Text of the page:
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Telling the Bees Nothing changed but the hives of bees.

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BY JOHN GREENLEAF WHITTIER Before them, under the garden wall,
Forward and back,
Here is the place; right over the hill Went drearily singing the chore-girl small,
Runs the path I took; Draping each hive with a shred of black.
You can see the gap in the old wall still,
And the stepping-stones in the shallow Trembling, I listened: the summer sun
brook. Had the chill of snow;
For I knew she was telling the bees of one
There is the house, with the gate red- Gone on the journey we all must go!
barred,
And the poplars tall; Then I said to myself, My Mary weeps
And the barns brown length, and the For the dead to-day:
cattle-yard, Haply her blind old grandsire sleeps
And the white horns tossing above the The fret and the pain of his age away.
wall.
But her dog whined low; on the doorway
There are the beehives ranged in the sun; sill,
And down by the brink With his cane to his chin,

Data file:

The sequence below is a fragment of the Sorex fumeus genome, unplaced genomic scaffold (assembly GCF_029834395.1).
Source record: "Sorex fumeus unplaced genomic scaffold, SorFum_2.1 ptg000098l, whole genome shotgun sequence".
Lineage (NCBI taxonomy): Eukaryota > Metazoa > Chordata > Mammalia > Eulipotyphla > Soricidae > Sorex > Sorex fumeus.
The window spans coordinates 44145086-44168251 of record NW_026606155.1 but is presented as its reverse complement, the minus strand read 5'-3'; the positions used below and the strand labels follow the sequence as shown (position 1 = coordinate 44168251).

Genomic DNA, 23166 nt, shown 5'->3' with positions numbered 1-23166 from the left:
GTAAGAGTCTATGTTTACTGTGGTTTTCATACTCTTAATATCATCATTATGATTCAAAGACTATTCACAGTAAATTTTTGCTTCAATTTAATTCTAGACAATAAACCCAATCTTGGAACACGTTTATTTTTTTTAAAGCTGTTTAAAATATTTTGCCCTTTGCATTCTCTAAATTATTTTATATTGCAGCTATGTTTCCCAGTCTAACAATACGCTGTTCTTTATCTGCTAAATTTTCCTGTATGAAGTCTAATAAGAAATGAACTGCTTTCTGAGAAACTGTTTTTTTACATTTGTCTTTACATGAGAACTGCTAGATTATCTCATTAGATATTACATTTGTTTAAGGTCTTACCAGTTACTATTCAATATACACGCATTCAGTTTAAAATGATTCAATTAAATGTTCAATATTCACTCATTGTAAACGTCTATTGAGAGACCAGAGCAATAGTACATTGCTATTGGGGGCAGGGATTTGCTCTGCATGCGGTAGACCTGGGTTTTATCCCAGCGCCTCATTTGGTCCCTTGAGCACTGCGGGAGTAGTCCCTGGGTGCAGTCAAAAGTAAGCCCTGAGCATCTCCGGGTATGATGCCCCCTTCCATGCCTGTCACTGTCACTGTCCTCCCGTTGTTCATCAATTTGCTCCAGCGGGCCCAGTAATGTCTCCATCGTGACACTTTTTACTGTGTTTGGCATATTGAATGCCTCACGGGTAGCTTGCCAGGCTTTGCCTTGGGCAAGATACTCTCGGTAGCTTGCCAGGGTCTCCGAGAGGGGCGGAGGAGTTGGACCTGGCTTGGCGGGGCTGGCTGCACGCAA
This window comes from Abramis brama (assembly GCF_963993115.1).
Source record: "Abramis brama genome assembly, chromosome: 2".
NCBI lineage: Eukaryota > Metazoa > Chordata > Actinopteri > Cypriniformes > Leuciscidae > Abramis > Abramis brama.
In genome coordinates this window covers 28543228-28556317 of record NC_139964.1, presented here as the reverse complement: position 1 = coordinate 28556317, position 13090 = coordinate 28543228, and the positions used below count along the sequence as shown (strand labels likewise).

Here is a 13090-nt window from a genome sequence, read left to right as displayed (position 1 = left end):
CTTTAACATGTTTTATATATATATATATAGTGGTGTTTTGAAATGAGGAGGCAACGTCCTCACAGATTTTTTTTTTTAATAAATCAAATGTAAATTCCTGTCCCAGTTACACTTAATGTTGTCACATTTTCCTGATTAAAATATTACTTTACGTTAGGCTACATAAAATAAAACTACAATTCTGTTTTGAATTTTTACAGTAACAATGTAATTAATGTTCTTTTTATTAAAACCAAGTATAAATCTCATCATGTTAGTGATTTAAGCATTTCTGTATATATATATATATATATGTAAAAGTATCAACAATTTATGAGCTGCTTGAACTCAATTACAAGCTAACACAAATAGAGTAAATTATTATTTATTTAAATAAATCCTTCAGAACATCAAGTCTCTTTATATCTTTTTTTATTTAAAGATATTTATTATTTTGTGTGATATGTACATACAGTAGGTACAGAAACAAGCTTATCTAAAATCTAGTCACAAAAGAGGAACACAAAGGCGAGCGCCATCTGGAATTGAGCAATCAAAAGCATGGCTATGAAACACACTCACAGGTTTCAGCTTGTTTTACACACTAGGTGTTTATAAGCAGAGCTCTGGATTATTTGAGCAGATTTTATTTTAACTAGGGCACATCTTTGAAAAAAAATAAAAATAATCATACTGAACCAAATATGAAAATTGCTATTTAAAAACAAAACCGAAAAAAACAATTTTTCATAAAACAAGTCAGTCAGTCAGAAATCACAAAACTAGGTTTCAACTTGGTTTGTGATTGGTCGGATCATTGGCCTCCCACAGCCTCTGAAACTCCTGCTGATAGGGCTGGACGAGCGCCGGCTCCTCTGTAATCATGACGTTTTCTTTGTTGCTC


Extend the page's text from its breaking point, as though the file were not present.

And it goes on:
Of the brook are her poor flowers, weed- The old man sat; and the chore-girl still
oerrun, Sung to the bees stealing out and in.
Pansy and daffodil, rose and pink.
And the song she was singing ever since
A year has gone, as the tortoise goes, In my ear sounds on:
Heavy and slow; Stay at home, pretty bees, fly not hence!
And the same rose blows, and the same Mistress Mary is dead and gone!
sun glows,
And the same brook sings of a year ago.

There s the same sweet clover-smell in the


breeze;
And the June sun warm
Tangles his wings of fire in the trees,
Setting, as then, over Fernside farm.

I mind me how with a lovers care


From my Sunday coat
I brushed off the burrs, and smoothed my
hair,
And cooled at the brookside my brow
and throat.

Since we parted, a month had passed,


To love, a year;
Down through the beeches I looked at last
On the little red gate and the well-sweep
near.

I can see it all now,the slantwise rain


Of light through the leaves,
The sundowns blaze on her window-pane,
The bloom of her roses under the eaves.

Just the same as a month before,


The house and the trees,
The barns brown gable, the vine by the
door,